Top
Begin typing your search above and press return to search.
News Updates

Common Order For Summoning In Different Cases Cannot Be Passed When Parties Are Unrelated: Delhi High Court

LIVELAW NEWS NETWORK
20 Nov 2020 3:31 AM GMT
Common Order For Summoning In Different Cases Cannot Be Passed When Parties Are Unrelated: Delhi High Court
x

The Delhi High Court on Wednesday made it clear that a common order for summoning Respondents, in different cases filed by a common Petitioner, cannot be passed when the Respondent parties are unrelated.A Single Bench of Justice Anu Malhotra quashed a common summoning order passed by the Metropolitan Magistrate in three cases, cases wherein the Complainant i.e., Kanika Investments Ltd....

Your free access to Live Law has expired
To read the article, get a premium account.
    Your Subscription Supports Independent Journalism
Subscription starts from
599+GST
(For 6 Months)
Premium account gives you:
  • Unlimited access to Live Law Archives, Weekly/Monthly Digest, Exclusive Notifications, Comments.
  • Reading experience of Ad Free Version, Petition Copies, Judgement/Order Copies.
Already a subscriber?

The Delhi High Court on Wednesday made it clear that a common order for summoning Respondents, in different cases filed by a common Petitioner, cannot be passed when the Respondent parties are unrelated.

A Single Bench of Justice Anu Malhotra quashed a common summoning order passed by the Metropolitan Magistrate in three cases, cases wherein the Complainant i.e., Kanika Investments Ltd. was same but the accused were different.

The order was quashed on two counts:

(i) The parties so summoned, were unrelated;

(ii) in one of the cases, the offence alleged against the accused related to dishonour of a NACH mandate (Electronic Fund Transfer), which is covered under section 25 of the Payment and Settlement Act 2007, but the Trial Court made no observation as to its applicability.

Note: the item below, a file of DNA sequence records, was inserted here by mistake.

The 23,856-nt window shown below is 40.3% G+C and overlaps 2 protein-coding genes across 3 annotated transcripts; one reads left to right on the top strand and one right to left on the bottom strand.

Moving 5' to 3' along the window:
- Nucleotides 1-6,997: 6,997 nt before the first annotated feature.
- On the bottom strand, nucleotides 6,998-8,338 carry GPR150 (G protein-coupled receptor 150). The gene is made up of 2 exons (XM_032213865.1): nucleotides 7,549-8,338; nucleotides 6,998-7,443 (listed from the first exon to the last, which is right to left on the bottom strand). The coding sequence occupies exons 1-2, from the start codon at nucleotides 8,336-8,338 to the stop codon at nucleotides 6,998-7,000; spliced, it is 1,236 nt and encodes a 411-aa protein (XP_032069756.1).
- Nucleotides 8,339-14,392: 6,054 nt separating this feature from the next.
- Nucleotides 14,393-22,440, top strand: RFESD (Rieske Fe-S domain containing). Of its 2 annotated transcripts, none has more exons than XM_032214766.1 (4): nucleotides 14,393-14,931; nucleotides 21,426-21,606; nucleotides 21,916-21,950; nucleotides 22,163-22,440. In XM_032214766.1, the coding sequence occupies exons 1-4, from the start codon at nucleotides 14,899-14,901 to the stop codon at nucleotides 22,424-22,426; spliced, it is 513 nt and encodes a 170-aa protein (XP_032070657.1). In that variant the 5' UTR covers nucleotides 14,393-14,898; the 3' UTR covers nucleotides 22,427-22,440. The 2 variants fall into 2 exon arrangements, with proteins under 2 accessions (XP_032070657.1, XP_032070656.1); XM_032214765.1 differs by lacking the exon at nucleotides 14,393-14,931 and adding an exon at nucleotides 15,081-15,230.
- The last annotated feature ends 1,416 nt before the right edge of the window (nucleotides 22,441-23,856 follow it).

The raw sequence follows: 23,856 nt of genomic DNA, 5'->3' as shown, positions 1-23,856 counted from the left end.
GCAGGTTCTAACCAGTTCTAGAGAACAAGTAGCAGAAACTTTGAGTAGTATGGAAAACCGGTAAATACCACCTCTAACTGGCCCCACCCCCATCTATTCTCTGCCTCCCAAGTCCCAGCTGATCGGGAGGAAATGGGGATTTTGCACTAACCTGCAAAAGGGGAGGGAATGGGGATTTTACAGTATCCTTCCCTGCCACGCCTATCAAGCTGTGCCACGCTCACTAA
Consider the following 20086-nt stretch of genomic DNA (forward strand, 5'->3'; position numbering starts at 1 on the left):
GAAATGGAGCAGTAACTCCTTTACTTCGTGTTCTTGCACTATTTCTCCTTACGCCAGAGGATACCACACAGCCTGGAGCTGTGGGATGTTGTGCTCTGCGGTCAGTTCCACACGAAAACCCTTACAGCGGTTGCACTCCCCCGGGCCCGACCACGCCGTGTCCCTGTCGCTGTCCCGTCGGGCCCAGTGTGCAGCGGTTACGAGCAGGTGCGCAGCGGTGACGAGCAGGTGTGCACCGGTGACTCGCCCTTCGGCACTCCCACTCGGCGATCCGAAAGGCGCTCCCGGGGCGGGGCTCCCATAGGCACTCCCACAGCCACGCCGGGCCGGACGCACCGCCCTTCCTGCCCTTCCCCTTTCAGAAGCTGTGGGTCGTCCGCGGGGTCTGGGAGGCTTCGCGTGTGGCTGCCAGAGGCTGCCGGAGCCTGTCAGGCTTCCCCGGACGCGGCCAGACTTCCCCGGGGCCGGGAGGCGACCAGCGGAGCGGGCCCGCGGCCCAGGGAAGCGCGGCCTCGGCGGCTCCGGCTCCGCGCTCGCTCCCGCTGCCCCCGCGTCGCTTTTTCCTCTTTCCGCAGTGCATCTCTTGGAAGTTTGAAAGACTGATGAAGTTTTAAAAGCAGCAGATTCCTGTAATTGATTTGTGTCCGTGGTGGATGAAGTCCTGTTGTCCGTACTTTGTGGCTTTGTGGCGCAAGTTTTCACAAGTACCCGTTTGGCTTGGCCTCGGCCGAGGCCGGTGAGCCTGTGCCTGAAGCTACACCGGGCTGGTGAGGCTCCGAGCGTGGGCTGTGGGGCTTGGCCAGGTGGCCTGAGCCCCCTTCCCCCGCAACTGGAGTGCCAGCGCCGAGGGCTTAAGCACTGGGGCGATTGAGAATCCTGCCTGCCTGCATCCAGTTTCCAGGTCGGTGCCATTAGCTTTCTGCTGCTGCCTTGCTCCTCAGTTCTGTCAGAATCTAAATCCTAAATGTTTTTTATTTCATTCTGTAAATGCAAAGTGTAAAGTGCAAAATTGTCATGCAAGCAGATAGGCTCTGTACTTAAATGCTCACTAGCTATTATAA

As per the facts of the case, whereas two cases in which common summons was issued related to Section 138 of the NI Act, the third case pertained to offence under Section 138 NI Act, read with Section 25 of the Payment and Settlement Act, 2007.

The Bench observed,

"In the circumstances, as observed herein above that no common order as the order dated 11.3.2019 qua CC No. 1565/19 with CC Nos. 1566/19 and 1567/19 could have been passed by the learned Trial Court in the circumstances, where the parties to the case also differ and where it was incumbent on the learned Trial Court to ascertain the applicability of the provisions of Payment & Settlements Systems Act, 2007, to the averments made to the complaint in CC No. 1565/19…"

The observation was made in view of a submission set forth by the Petitioner in the third case, that the procedure prescribed for determination of liability under the Payment & Settlement Systems Act, 2007 is not completely in pari materia with the provisions under the Negotiable Instruments Act, 1881.

The Court said,

"it was also essential for the learned Trial Court to consider the aspect of the applicability or otherwise of the provisions of the Payments & Settlement Systems Act, 2007, read with the terms of the contours of the complaint in CC No. 1565/19, in as much as it has been submitted specifically on behalf of the petitioner that the petitioner is entitled to be tried, if required, to be so tried under the appropriate provisions of law."

The impugned summoning order were thus set aside and the matter was remanded back to the Trial Court with directions to consider the aspect of summoning or otherwise afresh, qua the applicability of the Payment & Settlements Systems Act, 2007 r/w Negotiable Instruments Act, 1881.

Petitioner was represented by Advocate Anujj Chauhan; Respondent by Advocate Kamal Kumar.

Case Title: Vikas Bajaj & Anr. v. M/s Kanika Investments Ltd.

Click Here To Download Order

Read Order


Next Story
Share it